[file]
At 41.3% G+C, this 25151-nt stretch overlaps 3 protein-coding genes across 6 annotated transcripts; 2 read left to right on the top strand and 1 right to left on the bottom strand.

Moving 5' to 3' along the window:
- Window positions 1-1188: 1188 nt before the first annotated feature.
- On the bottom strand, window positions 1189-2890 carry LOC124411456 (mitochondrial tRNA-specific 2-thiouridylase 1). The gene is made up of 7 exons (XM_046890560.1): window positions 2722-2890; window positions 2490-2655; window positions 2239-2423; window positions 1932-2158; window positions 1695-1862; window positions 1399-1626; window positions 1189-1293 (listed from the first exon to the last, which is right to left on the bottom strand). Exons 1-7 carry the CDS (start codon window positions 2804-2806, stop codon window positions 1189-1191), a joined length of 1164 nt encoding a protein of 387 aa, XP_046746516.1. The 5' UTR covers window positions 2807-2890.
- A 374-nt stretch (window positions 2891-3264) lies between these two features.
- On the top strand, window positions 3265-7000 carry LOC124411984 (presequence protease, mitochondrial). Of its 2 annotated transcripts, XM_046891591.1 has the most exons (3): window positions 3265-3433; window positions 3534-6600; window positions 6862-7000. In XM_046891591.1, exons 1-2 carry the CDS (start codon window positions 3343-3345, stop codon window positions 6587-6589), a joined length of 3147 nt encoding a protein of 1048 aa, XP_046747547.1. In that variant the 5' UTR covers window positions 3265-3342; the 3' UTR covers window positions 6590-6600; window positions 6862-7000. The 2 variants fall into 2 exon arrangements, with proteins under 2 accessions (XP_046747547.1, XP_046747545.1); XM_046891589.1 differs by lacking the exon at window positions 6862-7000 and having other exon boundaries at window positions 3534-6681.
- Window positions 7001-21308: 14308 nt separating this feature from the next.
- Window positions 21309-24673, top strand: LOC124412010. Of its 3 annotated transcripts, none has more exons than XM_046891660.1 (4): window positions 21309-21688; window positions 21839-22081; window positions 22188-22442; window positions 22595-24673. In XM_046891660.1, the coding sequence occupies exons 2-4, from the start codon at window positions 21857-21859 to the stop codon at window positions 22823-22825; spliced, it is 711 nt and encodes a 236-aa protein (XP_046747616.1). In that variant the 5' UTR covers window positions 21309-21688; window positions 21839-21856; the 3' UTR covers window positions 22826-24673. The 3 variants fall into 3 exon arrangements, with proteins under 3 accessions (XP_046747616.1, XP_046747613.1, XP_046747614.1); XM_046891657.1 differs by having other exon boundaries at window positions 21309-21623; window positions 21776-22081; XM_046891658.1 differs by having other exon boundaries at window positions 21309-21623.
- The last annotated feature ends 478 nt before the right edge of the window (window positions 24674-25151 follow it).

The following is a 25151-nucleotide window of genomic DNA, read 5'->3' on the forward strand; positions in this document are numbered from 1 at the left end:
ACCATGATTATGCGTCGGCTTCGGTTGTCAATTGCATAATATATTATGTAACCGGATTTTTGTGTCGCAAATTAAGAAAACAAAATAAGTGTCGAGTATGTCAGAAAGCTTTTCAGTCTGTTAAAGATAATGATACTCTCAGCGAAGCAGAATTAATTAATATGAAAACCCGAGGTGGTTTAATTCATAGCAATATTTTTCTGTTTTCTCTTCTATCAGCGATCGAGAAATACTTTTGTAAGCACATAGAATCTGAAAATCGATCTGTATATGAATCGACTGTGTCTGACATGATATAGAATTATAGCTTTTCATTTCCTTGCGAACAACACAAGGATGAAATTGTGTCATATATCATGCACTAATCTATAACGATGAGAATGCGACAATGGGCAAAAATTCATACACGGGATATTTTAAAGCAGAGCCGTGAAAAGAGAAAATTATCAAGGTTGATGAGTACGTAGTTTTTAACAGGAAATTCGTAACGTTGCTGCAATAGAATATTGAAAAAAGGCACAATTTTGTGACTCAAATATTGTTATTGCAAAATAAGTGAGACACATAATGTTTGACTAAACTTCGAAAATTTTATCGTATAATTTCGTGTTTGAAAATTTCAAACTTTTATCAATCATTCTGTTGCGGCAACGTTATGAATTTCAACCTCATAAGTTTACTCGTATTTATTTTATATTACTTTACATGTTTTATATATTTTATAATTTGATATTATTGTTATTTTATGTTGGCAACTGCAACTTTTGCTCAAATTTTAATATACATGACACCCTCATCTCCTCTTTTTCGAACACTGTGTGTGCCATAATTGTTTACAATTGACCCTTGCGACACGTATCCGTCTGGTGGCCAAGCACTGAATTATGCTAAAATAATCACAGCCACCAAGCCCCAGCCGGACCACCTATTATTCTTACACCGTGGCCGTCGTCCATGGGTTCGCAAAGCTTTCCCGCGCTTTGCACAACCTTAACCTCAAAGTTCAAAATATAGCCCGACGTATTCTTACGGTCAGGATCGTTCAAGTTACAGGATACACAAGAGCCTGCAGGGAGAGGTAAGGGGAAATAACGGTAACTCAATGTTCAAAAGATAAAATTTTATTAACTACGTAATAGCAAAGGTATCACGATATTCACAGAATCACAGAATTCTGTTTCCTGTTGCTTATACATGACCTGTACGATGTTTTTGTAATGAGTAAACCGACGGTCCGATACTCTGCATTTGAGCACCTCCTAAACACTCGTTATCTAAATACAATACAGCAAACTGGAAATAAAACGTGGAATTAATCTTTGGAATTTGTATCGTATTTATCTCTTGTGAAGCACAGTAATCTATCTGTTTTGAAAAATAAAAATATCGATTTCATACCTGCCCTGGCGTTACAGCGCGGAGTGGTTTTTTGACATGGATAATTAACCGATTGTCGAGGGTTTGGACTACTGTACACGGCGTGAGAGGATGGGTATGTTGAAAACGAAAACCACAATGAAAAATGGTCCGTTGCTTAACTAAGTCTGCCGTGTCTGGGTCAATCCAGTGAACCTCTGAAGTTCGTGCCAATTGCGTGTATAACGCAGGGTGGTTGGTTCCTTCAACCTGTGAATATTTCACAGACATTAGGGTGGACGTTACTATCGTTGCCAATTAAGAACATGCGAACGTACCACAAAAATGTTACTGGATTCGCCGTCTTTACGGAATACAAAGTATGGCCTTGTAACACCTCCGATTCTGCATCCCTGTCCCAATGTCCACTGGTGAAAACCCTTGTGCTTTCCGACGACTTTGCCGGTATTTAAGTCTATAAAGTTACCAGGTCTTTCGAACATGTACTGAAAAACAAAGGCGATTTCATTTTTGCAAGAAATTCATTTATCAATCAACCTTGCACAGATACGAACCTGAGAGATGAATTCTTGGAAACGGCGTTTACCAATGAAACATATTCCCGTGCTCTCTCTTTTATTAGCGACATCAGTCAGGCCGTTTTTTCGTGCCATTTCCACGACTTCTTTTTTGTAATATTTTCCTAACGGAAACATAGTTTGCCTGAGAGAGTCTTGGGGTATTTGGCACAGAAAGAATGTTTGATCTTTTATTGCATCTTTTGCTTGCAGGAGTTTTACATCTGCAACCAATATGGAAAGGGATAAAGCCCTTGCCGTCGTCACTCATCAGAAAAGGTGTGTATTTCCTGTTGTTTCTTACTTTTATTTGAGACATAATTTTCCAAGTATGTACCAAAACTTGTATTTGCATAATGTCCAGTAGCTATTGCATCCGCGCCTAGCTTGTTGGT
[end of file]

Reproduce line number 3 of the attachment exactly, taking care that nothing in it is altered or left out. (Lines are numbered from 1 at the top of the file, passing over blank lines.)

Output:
- Window positions 1-1188: 1188 nt before the first annotated feature.